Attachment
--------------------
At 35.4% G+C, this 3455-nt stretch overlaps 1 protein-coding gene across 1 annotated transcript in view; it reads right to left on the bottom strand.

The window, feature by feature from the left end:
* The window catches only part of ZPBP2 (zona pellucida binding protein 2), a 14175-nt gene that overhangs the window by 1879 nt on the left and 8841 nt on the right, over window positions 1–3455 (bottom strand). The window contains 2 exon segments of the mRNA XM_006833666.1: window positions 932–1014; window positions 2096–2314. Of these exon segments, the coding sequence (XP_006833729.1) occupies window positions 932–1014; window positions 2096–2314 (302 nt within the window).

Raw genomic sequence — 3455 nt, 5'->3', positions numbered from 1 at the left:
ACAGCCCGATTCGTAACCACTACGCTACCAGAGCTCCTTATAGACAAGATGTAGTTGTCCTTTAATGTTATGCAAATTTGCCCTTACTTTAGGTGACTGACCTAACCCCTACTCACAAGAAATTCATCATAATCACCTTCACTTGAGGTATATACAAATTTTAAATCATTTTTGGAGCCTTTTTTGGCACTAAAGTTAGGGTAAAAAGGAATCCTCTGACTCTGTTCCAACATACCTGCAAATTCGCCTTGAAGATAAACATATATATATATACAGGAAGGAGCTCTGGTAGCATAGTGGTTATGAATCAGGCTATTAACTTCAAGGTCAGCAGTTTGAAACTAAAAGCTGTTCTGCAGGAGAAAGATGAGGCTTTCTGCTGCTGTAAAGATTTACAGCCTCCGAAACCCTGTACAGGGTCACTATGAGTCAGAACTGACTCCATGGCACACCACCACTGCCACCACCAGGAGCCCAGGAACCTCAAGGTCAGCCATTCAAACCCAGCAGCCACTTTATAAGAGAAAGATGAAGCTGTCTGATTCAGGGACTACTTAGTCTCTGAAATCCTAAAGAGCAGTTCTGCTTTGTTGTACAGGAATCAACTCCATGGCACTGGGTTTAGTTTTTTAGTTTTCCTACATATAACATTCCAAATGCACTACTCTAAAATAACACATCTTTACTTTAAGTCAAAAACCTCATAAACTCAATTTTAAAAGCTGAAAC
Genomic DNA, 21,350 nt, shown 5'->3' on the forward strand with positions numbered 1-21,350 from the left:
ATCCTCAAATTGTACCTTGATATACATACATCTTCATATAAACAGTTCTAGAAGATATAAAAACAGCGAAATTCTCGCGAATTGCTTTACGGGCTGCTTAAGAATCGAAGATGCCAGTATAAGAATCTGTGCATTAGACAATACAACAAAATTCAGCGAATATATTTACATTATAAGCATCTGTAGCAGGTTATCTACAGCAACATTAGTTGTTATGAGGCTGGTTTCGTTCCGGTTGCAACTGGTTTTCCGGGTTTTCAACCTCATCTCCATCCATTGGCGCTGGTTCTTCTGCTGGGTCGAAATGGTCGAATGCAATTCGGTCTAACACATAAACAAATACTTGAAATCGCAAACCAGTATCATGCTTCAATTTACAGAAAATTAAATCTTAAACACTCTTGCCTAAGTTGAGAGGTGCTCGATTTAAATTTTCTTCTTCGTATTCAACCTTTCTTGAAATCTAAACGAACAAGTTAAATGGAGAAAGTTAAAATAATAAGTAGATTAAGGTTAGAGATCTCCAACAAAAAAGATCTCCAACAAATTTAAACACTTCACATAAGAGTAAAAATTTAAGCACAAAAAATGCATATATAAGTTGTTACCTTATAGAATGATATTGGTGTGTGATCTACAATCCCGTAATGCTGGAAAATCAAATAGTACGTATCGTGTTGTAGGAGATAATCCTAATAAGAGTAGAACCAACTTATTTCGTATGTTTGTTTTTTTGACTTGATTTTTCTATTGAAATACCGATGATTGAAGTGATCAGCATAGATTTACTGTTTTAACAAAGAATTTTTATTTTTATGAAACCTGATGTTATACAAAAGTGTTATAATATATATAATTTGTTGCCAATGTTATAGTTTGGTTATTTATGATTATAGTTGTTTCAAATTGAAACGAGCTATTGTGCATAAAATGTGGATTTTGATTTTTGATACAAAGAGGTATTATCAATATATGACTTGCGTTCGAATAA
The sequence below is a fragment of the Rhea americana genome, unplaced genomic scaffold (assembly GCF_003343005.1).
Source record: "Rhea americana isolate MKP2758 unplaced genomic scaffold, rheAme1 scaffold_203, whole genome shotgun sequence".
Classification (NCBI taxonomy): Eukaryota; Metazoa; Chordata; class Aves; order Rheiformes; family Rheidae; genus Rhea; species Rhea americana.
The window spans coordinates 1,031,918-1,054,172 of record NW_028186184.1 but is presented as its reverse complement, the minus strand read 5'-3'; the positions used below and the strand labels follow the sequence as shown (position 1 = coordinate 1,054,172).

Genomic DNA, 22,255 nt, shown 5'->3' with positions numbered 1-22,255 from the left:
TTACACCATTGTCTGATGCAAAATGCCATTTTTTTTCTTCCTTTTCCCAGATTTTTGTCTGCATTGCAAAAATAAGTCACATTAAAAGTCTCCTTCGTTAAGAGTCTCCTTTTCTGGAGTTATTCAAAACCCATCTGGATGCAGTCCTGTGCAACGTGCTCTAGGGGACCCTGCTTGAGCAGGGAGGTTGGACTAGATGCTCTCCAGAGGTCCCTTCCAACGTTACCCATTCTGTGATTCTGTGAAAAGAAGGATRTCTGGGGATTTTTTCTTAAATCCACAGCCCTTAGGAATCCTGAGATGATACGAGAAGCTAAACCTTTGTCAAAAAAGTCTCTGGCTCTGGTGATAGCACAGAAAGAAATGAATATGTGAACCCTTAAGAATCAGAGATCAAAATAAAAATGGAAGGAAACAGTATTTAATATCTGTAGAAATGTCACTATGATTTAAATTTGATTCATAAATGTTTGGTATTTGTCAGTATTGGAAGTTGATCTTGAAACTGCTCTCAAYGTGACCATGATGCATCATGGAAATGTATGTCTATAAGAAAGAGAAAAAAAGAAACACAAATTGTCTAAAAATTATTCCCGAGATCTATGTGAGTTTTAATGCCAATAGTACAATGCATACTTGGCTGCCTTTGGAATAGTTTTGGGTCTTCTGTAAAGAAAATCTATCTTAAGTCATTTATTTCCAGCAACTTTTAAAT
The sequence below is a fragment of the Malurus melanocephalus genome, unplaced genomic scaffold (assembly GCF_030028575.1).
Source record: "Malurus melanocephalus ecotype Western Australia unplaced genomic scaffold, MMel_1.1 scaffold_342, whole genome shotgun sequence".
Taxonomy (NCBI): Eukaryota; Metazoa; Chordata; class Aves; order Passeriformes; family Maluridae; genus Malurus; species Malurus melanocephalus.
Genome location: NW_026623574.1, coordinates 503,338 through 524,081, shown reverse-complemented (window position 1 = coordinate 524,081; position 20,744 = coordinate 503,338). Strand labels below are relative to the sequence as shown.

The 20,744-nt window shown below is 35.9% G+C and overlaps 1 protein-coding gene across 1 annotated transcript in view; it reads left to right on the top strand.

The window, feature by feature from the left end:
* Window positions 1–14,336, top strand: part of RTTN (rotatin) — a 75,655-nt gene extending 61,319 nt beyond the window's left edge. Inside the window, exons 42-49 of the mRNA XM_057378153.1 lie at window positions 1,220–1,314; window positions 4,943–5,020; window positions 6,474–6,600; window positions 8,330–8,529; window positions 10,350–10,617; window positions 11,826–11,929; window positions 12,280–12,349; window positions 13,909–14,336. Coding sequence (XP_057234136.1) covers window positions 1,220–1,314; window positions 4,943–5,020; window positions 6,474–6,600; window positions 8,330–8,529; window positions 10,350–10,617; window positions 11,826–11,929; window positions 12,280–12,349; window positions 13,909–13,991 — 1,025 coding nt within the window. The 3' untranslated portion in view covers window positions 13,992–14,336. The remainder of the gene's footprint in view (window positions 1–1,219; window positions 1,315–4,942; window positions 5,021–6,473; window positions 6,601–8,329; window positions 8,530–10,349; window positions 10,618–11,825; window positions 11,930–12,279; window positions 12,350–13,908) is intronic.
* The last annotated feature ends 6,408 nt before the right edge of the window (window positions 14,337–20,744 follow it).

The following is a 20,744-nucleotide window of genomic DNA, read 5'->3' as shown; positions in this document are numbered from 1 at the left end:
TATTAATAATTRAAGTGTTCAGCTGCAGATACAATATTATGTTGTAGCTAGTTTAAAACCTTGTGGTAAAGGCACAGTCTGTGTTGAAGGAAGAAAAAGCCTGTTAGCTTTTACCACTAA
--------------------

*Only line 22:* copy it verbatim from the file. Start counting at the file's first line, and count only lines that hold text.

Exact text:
The following is a 20,744-nucleotide window of genomic DNA, read 5'->3' as shown; positions in this document are numbered from 1 at the left end: